Couple who lost two babies criticise maternity review delay
Two new investigators being appointed to Portiuncula Hospital inquiry
Further delay announced to a review of 18 problem births in the maternity unit of Portiuncula Hospital, Ballinasloe, Co Galway. Photograph: Alan Betson/The Irish Times
A couple who lost two babies in Portiuncula Hospital in Ballinasloe, Co Galway, has criticised a further delay in a review of 18 problem births in its maternity unit.
Warren and Lorraine Reilly, whose daughters Asha and Amber died in the hospital in 2008 and 2010, have been told the investigators reviewing their cases “are no longer in a position for personal reasons to complete your reports”.
Two new investigators are being appointed, but the family says this will lead to more delays in the review process.
The review of the 18 cases, which includes the Warren’s two daughters, began in March last year and was due to be completed by last autumn, but it has been repeatedly delayed.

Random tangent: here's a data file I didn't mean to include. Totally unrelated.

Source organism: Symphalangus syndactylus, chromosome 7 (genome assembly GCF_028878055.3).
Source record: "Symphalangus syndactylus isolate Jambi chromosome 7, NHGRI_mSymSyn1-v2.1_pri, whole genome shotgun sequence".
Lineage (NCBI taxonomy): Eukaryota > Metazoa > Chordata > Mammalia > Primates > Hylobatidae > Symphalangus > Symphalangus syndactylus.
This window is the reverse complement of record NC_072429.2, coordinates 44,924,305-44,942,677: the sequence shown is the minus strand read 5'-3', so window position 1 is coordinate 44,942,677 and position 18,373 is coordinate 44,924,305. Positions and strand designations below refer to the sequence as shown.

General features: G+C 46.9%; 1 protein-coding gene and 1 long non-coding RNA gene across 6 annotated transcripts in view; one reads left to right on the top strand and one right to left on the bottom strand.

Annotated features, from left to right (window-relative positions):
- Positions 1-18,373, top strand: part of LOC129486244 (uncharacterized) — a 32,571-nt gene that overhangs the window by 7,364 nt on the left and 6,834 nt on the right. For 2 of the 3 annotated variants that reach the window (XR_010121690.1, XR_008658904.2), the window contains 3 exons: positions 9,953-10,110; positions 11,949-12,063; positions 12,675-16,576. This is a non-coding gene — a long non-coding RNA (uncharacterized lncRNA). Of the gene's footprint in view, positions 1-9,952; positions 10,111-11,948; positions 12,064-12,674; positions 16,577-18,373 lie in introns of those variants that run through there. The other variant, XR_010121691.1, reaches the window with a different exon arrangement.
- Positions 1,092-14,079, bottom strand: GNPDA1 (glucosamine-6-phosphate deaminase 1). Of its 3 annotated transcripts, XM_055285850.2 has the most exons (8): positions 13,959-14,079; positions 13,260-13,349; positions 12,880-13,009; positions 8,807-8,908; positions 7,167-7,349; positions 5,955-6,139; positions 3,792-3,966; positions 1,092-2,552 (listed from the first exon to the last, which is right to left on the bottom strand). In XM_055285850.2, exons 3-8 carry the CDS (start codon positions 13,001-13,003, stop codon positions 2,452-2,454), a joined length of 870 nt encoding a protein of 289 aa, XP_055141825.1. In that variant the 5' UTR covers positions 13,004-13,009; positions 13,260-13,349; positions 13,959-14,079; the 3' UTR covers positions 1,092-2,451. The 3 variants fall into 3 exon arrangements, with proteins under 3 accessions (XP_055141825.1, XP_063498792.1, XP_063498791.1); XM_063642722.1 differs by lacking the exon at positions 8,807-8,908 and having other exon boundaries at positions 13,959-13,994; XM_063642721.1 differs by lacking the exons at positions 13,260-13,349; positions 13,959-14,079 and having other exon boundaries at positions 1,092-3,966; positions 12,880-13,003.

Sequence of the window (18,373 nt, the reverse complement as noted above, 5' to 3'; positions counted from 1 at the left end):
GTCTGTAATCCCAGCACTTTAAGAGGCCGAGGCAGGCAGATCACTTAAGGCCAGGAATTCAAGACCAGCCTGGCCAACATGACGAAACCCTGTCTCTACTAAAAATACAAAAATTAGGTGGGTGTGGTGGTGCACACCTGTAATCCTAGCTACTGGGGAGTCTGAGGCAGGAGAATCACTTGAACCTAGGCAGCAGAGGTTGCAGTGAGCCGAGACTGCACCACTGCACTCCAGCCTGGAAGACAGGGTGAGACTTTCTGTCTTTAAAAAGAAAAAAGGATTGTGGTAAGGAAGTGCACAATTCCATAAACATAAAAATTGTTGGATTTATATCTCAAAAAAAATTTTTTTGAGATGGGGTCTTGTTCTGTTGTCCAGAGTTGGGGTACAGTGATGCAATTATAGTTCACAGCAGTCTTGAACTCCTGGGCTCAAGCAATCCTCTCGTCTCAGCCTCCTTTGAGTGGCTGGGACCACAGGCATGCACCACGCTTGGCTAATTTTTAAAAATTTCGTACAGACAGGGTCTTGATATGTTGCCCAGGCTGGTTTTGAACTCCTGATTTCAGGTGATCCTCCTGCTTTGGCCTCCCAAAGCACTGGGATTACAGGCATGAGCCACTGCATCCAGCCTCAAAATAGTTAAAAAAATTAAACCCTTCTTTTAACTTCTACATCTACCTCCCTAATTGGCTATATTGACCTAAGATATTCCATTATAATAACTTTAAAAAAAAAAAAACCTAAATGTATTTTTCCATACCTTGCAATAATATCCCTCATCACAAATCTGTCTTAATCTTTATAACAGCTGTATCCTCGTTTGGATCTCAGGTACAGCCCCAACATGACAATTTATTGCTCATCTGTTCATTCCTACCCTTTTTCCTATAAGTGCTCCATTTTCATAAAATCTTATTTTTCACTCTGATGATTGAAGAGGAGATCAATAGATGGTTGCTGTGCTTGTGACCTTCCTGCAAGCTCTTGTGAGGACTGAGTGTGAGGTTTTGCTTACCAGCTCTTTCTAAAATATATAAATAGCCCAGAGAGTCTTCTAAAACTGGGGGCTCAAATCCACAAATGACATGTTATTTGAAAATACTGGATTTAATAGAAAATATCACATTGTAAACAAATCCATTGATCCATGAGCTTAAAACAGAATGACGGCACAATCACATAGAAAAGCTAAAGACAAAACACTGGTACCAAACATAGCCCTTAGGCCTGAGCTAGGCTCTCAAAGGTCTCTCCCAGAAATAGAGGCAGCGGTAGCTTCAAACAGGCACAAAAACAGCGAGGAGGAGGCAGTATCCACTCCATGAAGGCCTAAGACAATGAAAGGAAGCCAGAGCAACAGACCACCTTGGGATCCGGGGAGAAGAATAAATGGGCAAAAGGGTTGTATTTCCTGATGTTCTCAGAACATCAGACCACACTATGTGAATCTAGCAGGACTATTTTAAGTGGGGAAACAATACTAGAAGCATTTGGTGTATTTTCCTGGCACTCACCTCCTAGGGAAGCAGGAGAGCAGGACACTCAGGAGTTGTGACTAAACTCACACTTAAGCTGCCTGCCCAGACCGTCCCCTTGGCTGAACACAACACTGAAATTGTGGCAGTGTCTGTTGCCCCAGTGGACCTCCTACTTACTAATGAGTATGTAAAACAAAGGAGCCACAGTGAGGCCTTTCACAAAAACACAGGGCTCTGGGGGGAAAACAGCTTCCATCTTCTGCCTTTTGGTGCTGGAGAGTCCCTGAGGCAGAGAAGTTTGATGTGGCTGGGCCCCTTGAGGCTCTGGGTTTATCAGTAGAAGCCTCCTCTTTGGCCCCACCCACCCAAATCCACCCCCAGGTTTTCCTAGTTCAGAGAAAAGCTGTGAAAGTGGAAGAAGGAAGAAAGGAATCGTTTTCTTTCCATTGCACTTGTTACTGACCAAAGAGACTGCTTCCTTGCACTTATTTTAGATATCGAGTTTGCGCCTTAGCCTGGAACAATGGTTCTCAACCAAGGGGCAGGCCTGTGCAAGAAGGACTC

The hospital says the provision, to affected families, of a draft chronology of events has been delayed in “a small number of cases” but it is working to “progress this”. It says it regrets any distress caused and has offered counselling services.
Increase in cases
The review was ordered after it emerged seven births at the Co Galway hospital involving oxygen deprivation, two of which resulted in death, were being investigated.
An initial review found “apparent deficiencies” in the interpretation of foetal heartbeat tracing, the administration of drugs to accelerate labour and instrumental delivery.
The investigation began after it emerged that referrals for a treatment to reduce the risk of brain injury among babies born “flat” or unresponsive were three times the level in comparable hospitals.
The review was later expanded to include other cases and Prof James Walker, professor of obstetrics and gynaecology at the University of Leeds, was appointed to chair it.
Mr Reilly took the unusual step of writing to Prof Walker last month to express his concern about the delays.
“We are reaching a point where we can no longer have faith in the review process due to the lack of professionalism we have experienced,” he wrote.